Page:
IDS is a universal concept whereby freshly cut dentin is sealed with an adhesive system immediately after preparation and before impression taking for indirect restorations.

There are 10 fundamental steps to achieve successful and predictable IDS :

  1. For endodontically treated teeth, a glass ionomer barrier is recommended to isolate the endodontic sealer from the solvent in the adhesive primer. (This step can be skipped for vital teeth).

  2. The dentin surface must be refreshed with a rough diamond bur (for total-etch adhesives) or carbide bur (for self-etch adhesives). Diamond burs produce a rougher surface (increased surface area) but also a more smear layer which is compatible with total-etch systems because they remove the smear layer. Self-etch adhesives, however, do not perform well in the presence of a thick smear layer. Thus, carbide multifluted burs are recommended with self-etch adhesives because a less smear layer is yielded. 

  3. The adhesive system is applied to the freshly cut dentin according to the manufacturer's instructions. Filled adhesives are preferred because they can be radiopaque and produce a more uniform resin coating. Air-thinning is not recommended in order to keep a consistent thickness of resin. The thicker layer of the adhesive resin is preferable in anticipation of airborne-particle abrasion just before restoration delivery. When using simplified and unfilled adhesive systems, it is recommended to protect the bonding resin by using a flowable liner. 

  4. Optional: Application and polymerization of composite resin additions to improve the preparation geometry, block the undercuts, reinforce the remaining cusps and, in certain cases, elevate deep margins.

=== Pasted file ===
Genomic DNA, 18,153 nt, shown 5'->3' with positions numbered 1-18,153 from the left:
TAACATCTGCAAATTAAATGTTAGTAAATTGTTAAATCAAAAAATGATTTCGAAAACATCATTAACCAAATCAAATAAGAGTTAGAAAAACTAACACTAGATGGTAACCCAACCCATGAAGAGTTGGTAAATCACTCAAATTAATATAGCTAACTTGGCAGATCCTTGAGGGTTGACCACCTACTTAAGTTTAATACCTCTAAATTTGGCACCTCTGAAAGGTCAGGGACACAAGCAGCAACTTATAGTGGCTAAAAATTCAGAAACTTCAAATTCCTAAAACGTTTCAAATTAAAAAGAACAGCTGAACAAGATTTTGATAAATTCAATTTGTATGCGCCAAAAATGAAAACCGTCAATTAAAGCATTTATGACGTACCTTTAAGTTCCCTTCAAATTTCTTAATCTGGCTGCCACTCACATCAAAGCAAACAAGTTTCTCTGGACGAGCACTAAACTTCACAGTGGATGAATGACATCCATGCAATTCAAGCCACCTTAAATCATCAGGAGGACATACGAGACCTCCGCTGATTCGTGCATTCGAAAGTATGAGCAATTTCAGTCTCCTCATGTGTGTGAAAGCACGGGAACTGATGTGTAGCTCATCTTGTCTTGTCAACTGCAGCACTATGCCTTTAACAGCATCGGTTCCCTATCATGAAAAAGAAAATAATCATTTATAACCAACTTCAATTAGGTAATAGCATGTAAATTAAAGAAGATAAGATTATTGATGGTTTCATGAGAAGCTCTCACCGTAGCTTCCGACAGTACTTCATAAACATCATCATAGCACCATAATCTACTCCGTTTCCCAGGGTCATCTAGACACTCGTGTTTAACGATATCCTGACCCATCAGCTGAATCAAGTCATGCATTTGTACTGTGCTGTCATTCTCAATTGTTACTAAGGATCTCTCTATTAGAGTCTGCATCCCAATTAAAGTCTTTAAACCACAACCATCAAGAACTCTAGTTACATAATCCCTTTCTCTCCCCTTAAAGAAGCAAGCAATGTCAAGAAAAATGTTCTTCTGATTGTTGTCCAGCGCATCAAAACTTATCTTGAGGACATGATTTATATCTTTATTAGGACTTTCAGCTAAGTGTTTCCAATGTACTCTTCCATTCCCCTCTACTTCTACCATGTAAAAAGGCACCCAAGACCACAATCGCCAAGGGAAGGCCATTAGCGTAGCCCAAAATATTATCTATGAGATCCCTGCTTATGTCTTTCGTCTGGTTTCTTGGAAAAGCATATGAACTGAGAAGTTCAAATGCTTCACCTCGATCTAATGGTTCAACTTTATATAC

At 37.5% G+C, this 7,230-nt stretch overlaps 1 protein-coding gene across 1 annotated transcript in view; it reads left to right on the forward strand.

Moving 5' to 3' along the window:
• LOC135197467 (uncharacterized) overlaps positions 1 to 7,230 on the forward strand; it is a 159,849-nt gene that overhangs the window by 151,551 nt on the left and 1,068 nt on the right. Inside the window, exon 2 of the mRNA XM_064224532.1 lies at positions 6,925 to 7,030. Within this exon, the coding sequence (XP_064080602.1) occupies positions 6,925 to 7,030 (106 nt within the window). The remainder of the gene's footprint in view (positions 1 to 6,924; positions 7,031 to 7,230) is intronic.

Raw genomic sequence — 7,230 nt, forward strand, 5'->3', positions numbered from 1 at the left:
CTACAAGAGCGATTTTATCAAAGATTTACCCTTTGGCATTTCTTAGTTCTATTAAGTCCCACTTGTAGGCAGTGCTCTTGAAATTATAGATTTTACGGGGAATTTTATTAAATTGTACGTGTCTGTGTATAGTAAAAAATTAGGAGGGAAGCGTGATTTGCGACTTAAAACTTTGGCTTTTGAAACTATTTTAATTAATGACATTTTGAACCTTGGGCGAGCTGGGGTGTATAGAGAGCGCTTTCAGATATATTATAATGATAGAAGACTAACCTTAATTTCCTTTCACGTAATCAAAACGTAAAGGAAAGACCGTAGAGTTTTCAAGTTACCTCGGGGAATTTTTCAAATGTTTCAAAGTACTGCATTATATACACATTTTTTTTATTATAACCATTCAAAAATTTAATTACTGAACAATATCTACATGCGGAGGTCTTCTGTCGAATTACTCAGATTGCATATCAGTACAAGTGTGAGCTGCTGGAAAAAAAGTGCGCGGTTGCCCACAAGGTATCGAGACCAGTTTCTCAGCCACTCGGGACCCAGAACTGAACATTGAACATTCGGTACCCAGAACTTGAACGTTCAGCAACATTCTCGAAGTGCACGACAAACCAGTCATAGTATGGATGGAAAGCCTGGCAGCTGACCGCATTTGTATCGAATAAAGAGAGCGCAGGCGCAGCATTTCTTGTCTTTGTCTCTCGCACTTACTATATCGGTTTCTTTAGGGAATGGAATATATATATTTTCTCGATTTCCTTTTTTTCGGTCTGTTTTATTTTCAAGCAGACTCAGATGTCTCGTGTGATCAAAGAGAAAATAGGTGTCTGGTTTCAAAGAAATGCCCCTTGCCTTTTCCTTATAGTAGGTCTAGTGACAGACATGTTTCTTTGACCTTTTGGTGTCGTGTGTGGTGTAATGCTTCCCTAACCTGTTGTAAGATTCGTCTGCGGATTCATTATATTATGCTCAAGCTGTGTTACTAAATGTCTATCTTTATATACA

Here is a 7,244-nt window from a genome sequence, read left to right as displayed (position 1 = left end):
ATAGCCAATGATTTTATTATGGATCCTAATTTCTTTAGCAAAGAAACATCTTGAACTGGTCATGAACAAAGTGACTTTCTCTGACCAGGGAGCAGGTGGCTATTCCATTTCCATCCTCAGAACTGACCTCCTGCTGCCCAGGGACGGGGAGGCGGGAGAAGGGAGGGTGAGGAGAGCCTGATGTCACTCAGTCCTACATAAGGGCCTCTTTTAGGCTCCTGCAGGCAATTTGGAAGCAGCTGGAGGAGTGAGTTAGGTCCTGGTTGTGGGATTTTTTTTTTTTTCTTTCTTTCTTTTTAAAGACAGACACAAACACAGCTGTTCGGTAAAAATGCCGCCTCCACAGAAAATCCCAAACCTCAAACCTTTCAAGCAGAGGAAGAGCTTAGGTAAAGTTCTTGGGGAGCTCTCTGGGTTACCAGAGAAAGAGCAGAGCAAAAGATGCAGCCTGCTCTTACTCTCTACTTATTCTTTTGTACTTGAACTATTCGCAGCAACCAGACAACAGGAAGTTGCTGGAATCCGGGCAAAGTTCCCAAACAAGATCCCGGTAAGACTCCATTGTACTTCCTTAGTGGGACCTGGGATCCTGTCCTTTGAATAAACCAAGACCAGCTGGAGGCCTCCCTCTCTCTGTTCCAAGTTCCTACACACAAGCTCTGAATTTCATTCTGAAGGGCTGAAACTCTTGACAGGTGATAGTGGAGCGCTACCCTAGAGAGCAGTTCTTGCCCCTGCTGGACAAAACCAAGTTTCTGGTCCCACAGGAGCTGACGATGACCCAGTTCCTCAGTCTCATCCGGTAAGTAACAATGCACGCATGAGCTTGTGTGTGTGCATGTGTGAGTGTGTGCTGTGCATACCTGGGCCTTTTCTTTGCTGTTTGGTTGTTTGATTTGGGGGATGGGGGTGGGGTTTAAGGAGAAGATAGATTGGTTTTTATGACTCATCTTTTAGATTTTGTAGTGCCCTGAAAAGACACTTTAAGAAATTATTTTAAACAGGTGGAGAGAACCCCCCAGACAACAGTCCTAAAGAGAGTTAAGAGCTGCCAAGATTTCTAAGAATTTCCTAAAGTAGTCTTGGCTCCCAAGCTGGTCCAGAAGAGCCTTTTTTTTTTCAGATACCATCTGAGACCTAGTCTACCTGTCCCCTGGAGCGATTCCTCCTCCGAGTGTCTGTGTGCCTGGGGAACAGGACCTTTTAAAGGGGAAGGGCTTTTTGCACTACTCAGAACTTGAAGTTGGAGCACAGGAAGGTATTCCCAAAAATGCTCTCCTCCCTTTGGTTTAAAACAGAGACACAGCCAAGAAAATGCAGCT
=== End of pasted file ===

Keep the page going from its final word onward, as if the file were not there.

5. Air-blocking is performed. cover the entire preparation with glycerin gel and polymerize again to minimize the oxygen-inhibited layer. As such, it is essential to recognize the inhibitory effect on the polymerization of resins, which can easily reach up to a depth of 40 microns (compared to 1-3 microns for the hybrid layer) preventing the complete polymerization of resins and influencing the quality of adhesion to dentin.

  6. All enamel margins are refinished to eliminate any possible excess adhesive resin. 

  7. The preparation surface is gently pumiced to remove debris and remnants of the oxygen-inhibiting layer. If not removed, those remnants will interfere with the setting of silicone impression materials. This step can be skipped when using optical impressions.

  8. Final impression using preferably polyvinyl siloxane (PVS) materials. Polyether impressions should be avoided as they may adhere to the IDS layer unless IDS is completely covered with composite resin (regular or flowable).

  9. The tooth preparation is isolated with a layer of petroleum jelly before PMMA and resin-based provisional materials are applied because they can adhere to the IDS layer. Using a separating medium will facilitate the removal of provisional restorations when the patient returns for final restorations delivery.

  10. Careful airborne-particle abrasion of the preparation surface is performed just before restoration delivery (before enamel etching) in order to ensure a strong resin-to-resin bond. Air abrasion is followed by enamel etching/rinsing/drying and application of the adhesive resin to the entire preparation surface. No dentin primer is needed unless dentin has been omitted with the original IDS or re-exposed during the cleaning of the preparation.  


Biomimetic restorative dentistry. Pascal Magne, Urs Belser